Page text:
The beautiful writing evokes the sense of magic throughout the novel. The easiest way to illustrate this is to share some of my favourite quotes with you. The magic also occurs in the descriptions of Olivia facing tough decisions and deciding who she wants to be, with people coming to terms with grief in the past and the present, and with characters opening their hearts and allowing love, magic, and hope to enter.

“They’re here Elsie. I can feel them. But like the soft breath of wind that brushes against my skin, the things we feel cannot always been seen.”

“You know my view of stories choosing the right readers at the right time.”

There’s magic in every bookshop,”

“On days like this, time wasn’t relevant. This was a day to be slowly absorbed, not swept away. Today was a pause before the page was turned and the story continued.”

Who would like this? I would recommend this to anyone who wants to believe in a world where fairies exist and anyone who is interested in the history of the Cottingley fairies. I would say that if you are skeptical or unable to suspend disbelief, this may not be the book for you.

One last thing before I go — how could I write this review and not share the legendary photos with you? I couldn’t so here goes, picture 1 shows Frances and the fake fairies and picture 2 is the photo France insists is genuine look closely at the differences and see what you think…




Want to try it for yourself? You can find a copy here: The Cottingley Secret

We want to hear from you! Have you read this book? What did you think?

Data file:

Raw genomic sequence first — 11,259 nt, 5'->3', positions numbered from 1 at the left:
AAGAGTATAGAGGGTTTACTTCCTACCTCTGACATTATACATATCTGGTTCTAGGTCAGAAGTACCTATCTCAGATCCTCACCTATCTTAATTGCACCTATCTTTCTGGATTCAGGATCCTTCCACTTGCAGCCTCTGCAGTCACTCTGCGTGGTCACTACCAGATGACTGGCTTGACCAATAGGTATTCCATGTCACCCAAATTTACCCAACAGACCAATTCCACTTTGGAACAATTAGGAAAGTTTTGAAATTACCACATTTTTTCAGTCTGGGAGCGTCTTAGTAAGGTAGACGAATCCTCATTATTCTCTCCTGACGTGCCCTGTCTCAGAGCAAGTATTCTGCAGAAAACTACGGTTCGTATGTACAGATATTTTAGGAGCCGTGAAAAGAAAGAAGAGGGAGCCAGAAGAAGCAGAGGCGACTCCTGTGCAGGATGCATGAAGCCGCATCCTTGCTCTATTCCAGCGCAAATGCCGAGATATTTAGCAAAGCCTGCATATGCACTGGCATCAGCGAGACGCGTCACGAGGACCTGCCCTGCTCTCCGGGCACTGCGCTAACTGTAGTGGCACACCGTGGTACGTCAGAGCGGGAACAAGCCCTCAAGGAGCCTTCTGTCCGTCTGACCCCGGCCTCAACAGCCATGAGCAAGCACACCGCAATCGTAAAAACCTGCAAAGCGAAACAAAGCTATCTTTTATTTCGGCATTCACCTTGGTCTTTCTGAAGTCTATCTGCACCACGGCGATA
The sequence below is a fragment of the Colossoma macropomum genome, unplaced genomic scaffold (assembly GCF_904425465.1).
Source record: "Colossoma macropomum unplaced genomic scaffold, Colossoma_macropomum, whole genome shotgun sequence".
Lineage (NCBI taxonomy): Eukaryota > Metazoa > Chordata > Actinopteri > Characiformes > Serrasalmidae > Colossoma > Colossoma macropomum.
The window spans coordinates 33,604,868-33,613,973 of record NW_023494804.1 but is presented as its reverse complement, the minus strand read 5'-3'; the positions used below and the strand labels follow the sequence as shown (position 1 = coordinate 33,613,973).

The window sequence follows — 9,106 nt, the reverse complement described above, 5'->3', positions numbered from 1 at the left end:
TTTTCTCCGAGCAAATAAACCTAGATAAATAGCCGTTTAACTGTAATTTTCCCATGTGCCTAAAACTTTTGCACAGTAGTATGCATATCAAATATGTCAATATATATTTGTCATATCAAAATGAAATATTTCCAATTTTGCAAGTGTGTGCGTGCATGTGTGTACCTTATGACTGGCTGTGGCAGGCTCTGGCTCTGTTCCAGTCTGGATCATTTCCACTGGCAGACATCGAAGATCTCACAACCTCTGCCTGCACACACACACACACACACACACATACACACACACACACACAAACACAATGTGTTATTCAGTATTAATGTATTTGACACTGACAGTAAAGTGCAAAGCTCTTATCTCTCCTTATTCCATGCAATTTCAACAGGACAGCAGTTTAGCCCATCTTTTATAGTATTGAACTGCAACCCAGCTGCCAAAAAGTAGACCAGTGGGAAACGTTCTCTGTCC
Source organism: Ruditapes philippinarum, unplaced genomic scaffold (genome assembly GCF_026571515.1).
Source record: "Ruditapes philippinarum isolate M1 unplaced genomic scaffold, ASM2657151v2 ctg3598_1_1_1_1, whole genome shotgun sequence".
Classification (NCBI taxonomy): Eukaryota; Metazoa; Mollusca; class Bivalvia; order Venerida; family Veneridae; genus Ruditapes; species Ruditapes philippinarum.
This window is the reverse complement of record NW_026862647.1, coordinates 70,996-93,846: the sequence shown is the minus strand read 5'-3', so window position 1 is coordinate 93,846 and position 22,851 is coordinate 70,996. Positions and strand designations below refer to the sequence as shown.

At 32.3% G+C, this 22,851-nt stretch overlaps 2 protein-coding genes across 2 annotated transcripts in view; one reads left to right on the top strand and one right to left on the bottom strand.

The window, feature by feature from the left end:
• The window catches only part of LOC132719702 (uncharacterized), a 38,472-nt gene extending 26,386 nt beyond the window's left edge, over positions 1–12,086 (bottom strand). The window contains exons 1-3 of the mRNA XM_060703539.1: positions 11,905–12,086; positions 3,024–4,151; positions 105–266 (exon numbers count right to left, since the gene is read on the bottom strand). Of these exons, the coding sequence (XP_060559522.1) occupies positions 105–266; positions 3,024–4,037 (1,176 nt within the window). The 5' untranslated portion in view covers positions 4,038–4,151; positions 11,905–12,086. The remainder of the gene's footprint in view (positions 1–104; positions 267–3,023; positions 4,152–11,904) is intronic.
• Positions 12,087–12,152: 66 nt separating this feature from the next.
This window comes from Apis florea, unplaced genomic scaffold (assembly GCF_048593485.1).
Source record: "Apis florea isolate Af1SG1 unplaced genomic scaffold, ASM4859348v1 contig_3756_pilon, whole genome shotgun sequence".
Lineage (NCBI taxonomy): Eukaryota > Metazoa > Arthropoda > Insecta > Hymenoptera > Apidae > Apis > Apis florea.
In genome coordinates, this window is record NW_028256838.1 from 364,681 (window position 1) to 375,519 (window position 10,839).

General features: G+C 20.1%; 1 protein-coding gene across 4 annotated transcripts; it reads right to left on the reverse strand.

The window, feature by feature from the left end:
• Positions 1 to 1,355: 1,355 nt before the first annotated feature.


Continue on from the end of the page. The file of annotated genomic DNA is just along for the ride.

15 Comments Post a comment
  1. I haven’t read the book but as a teenager I did live near Cottingley and we would swing between being really cynical about the whole thing and secretly looking for fairies ourselves.

    Liked by 1 person

    January 8, 2018
  2. Great review! I’m super interested in this book and I really enjoyed reading your thoughts.

    Liked by 1 person

    January 8, 2018
  3. I wonder why the author chose to introduce that second strand about the bookshop owner. The sisters and their fairies seems strong enough to stand alone. Ther does seem a trend to hav these dual time narratives so maybe that was a factor?

    Liked by 1 person

    January 9, 2018
    • I enjoy dual time line narratives so this just made it appeal to me more, I think it might have needed the modern day aspect to flesh out the details made in the past section and it allowed for more artistic license in the story telling


      January 23, 2018
  4. This sounds great. My best friend lives in Cottingley, and the museum group I work for has in its collection the photographic prints that Conan Doyle presented publicly and the two cameras Frances and Elsie used to make the photographs. Here’s a blog post from a few years ago with more information

    Liked by 1 person

    January 20, 2018
    • Wow that is exciting what museum do you work for? I think if you want to believe this is a great book to read.


      January 23, 2018
      • I work at the Museum of Science and Industry in Manchester. The Cottingley Fairy objects are at the Science and Media Museum in Bradford. I’m going to add this book to my wishlist.


        January 23, 2018
  5. I think my mom would love this!

    Liked by 1 person

    January 22, 2018
  6. Nicole R #

    I don’t know why, but i have never read anything by this author! She seems right up my alley, adding this to the TBR

    Liked by 1 person

    January 22, 2018
  7. Becca #

    I’m interested in this book! I’ve had the Cottingley Book of Pressed Fairies for years, and my girls love the Flower Fairy books. I didn’t quite realize that it was based on a true story of deception.

    Liked by 1 person

    January 23, 2018
    • If you love fairies and want to believe you should love this book 🙂


      January 23, 2018